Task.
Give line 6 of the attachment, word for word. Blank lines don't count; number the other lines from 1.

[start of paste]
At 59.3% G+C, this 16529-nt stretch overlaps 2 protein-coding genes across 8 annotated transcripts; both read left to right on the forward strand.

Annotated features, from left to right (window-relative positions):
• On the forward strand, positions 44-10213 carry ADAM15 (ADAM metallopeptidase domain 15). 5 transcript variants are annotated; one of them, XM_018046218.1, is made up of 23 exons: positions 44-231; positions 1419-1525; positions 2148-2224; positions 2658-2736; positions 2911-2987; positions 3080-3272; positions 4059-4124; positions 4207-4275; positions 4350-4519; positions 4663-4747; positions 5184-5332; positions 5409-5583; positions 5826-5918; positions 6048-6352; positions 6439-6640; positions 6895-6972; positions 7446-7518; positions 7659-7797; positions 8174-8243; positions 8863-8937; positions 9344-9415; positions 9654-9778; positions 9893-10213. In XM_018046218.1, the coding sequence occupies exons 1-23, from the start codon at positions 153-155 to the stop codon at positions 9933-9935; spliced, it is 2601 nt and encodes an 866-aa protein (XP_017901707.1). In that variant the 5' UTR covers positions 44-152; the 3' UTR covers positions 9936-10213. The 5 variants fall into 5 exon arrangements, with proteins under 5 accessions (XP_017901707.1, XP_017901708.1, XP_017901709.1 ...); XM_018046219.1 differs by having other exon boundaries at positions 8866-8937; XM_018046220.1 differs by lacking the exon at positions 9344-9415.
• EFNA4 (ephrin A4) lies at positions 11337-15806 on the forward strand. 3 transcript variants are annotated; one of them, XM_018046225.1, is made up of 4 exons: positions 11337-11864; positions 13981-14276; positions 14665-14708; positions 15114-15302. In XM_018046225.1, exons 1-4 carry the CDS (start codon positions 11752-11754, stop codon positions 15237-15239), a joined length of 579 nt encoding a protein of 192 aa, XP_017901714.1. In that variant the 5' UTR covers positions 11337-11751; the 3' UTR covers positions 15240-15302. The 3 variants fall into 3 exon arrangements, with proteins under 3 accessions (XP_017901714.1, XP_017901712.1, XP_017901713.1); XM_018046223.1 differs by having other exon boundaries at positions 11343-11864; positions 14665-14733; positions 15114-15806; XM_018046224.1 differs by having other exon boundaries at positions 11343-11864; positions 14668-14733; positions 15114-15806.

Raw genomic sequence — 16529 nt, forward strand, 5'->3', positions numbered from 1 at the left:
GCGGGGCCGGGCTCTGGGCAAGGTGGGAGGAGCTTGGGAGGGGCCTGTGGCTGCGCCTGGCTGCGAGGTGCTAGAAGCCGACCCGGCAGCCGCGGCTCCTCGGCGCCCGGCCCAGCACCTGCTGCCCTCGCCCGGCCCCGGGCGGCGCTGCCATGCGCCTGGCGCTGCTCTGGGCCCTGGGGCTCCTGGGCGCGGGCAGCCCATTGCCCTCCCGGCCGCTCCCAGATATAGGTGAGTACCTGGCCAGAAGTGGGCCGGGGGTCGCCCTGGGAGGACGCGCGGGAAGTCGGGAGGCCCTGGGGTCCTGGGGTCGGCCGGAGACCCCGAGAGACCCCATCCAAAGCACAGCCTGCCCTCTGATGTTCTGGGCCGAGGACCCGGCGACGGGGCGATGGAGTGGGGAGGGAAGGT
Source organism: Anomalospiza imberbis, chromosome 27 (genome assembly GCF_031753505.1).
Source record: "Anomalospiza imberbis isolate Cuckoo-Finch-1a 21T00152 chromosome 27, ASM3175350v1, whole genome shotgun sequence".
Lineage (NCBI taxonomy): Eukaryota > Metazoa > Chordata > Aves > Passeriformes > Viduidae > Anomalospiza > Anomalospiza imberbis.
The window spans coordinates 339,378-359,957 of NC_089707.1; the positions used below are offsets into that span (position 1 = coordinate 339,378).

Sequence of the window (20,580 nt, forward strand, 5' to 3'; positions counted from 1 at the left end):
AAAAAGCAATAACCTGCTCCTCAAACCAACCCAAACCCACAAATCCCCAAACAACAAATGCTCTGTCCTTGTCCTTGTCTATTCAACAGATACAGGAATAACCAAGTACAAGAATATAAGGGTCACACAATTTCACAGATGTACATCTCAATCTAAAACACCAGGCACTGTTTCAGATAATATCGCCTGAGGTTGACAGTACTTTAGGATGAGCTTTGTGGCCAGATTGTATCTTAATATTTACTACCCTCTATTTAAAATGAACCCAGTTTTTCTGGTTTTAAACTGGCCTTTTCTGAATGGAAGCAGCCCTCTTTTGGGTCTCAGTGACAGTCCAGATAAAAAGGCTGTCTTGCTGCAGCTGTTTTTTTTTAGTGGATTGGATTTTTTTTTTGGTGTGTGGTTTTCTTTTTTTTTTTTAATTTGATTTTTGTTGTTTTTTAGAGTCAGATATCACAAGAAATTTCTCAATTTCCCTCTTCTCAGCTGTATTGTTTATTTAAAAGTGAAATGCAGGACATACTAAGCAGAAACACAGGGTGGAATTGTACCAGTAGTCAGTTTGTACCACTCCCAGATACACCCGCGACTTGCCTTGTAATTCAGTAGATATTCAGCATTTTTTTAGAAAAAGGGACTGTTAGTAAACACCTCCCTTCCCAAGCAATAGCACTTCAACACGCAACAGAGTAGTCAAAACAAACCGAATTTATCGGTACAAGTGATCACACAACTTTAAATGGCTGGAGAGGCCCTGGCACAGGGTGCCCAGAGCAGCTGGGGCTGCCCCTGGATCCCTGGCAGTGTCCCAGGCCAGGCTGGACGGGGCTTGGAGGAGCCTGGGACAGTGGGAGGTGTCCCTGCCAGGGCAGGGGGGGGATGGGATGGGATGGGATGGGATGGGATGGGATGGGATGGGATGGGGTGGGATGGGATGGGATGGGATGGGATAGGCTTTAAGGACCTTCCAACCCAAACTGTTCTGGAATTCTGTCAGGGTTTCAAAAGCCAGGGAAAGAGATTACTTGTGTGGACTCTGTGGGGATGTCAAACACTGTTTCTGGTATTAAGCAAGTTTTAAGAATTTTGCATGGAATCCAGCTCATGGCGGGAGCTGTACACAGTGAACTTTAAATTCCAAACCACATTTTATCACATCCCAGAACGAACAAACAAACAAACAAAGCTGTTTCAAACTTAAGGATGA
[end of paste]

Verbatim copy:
GCGGGGCCGGGCTCTGGGCAAGGTGGGAGGAGCTTGGGAGGGGCCTGTGGCTGCGCCTGGCTGCGAGGTGCTAGAAGCCGACCCGGCAGCCGCGGCTCCTCGGCGCCCGGCCCAGCACCTGCTGCCCTCGCCCGGCCCCGGGCGGCGCTGCCATGCGCCTGGCGCTGCTCTGGGCCCTGGGGCTCCTGGGCGCGGGCAGCCCATTGCCCTCCCGGCCGCTCCCAGATATAGGTGAGTACCTGGCCAGAAGTGGGCCGGGGGTCGCCCTGGGAGGACGCGCGGGAAGTCGGGAGGCCCTGGGGTCCTGGGGTCGGCCGGAGACCCCGAGAGACCCCATCCAAAGCACAGCCTGCCCTCTGATGTTCTGGGCCGAGGACCCGGCGACGGGGCGATGGAGTGGGGAGGGAAGGT